Is Mowi (OB:MOWI) a risky investment?

David Iben said it well when he said: “Volatility is not a risk that interests us. What matters to us is to avoid the permanent loss of capital. When we think of a company’s risk, we always like to look at its use of debt, because over-indebtedness can lead to ruin. We can see that Mowi ASA (OB:MOWI) uses debt in its business. But does this debt worry shareholders?

What risk does debt carry?

Debt and other liabilities become risky for a business when it cannot easily meet those obligations, either with free cash flow or by raising capital at an attractive price. In the worst case, a company can go bankrupt if it cannot pay its creditors. However, a more usual (but still expensive) situation is when a company has to dilute shareholders at a cheap share price just to keep debt under control. Of course, the advantage of debt is that it often represents cheap capital, especially when it replaces dilution in a business with the ability to reinvest at high rates of return. The first thing to do when considering how much debt a business has is to look at its cash and debt together.

See our latest analysis for Mowi

What is Mowi’s net debt?

The image below, which you can click on for more details, shows that in June 2022, Mowi had a debt of 1.37 billion euros, compared to 1.23 billion euros in one year. On the other hand, he has €133.7 million in cash, resulting in a net debt of around €1.24 billion.

OB:MOWI Debt to Equity September 30, 2022

A look at Mowi’s responsibilities

We can see from the most recent balance sheet that Mowi had liabilities of €1.22 billion due in one year, and liabilities of €1.99 billion due beyond. On the other hand, it has cash of €133.7 million and €706.6 million in receivables at less than one year. Thus, its liabilities outweigh the sum of its cash and (short-term) receivables by €2.37 billion.

While that might sound like a lot, it’s not that bad since Mowi has a market cap of €6.59 billion, so it could probably bolster its balance sheet by raising capital if needed. However, it is always worth taking a close look at its ability to repay debt.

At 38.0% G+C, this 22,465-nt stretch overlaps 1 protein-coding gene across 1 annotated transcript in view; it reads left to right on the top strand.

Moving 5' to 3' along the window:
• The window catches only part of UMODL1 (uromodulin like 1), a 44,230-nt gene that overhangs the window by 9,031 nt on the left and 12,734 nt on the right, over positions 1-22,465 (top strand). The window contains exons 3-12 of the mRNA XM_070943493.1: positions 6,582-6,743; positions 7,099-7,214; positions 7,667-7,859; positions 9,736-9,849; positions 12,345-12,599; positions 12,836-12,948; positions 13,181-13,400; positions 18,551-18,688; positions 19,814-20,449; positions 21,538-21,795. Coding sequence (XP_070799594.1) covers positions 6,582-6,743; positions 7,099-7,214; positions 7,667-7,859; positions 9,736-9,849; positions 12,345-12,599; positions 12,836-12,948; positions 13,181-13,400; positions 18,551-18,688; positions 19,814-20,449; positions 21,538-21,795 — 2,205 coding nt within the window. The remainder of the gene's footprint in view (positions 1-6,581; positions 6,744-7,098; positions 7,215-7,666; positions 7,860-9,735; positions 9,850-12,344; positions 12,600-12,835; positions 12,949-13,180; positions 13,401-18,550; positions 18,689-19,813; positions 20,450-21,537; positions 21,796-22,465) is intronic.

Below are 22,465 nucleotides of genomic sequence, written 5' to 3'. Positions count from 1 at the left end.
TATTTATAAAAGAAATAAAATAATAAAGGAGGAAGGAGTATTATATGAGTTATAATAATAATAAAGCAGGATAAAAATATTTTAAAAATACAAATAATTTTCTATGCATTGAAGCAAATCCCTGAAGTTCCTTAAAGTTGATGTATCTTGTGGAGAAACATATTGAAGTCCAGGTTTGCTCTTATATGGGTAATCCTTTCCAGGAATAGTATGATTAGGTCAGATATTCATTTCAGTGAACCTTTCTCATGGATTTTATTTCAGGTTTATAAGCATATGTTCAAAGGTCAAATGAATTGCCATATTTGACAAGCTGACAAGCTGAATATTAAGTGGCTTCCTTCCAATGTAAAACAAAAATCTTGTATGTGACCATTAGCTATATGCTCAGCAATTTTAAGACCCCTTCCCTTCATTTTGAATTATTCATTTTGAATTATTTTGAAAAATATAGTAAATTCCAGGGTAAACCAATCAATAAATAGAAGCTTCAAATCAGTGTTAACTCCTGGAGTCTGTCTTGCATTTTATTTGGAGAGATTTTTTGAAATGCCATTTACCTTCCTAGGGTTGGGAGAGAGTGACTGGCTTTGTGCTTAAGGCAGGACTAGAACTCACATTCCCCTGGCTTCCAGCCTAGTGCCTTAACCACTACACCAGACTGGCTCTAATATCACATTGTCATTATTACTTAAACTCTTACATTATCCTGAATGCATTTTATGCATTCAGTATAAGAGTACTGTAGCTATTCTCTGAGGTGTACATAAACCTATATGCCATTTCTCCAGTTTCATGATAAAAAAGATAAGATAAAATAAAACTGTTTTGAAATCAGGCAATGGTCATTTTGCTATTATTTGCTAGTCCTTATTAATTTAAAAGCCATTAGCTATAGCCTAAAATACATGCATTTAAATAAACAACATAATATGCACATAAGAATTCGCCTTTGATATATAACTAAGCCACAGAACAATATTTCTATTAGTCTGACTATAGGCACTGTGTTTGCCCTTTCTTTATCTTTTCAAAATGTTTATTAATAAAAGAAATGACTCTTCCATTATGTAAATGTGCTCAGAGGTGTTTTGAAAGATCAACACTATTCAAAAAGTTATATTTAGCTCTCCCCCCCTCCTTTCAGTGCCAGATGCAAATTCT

We use two main ratios to inform us about debt to earnings levels. The first is net debt divided by earnings before interest, taxes, depreciation and amortization (EBITDA), while the second is how often its earnings before interest and taxes (EBIT) covers its interest expense (or its interests, for short). The advantage of this approach is that we consider both the absolute amount of debt (with net debt to EBITDA) and the actual interest expense associated with that debt (with its interest coverage ratio ).

Mowi has a low net debt to EBITDA ratio of just 1.1. And its EBIT covers its interest charges 17.4 times. One could therefore say that he is no more threatened by his debt than an elephant is by a mouse. On top of that, Mowi has grown its EBIT by 54% over the last twelve months, and this growth will make it easier to manage its debt. The balance sheet is clearly the area to focus on when analyzing debt. But future earnings, more than anything, will determine Mowi’s ability to maintain a healthy balance sheet in the future. So if you are focused on the future, you can check out this free report showing analyst earnings forecast.

But our last consideration is also important, because a company cannot pay debt with paper profits; he needs cash. So the logical step is to look at what proportion of that EBIT is actual free cash flow. Over the past three years, Mowi has recorded free cash flow of 79% of its EBIT, which is about normal, given that free cash flow excludes interest and taxes. This cold hard cash allows him to reduce his debt whenever he wants.

Our point of view

The good news is that Mowi’s demonstrated ability to cover its interest costs with its EBIT delights us like a fluffy puppy does a toddler. And this is only the beginning of good news since its EBIT growth rate is also very encouraging. Looking at the big picture, we think Mowi’s use of debt seems entirely reasonable and that doesn’t worry us. After all, reasonable leverage can increase return on equity. The balance sheet is clearly the area to focus on when analyzing debt. However, not all investment risks reside on the balance sheet, far from it. For example, we found 2 warning signs for Mowi (1 is significant!) which you should be aware of before investing here.

In the end, sometimes it’s easier to focus on companies that don’t even need to take on debt. Readers can access a list of growth stocks with no net debt 100% freeat present.

This Simply Wall St article is general in nature. We provide commentary based on historical data and analyst forecasts only using unbiased methodology and our articles are not intended to be financial advice. It is not a recommendation to buy or sell stocks and does not take into account your objectives or financial situation. Our goal is to bring you targeted long-term analysis based on fundamental data. Note that our analysis may not take into account the latest announcements from price-sensitive companies or qualitative materials. Simply Wall St has no position in the stocks mentioned.

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About Myra R.

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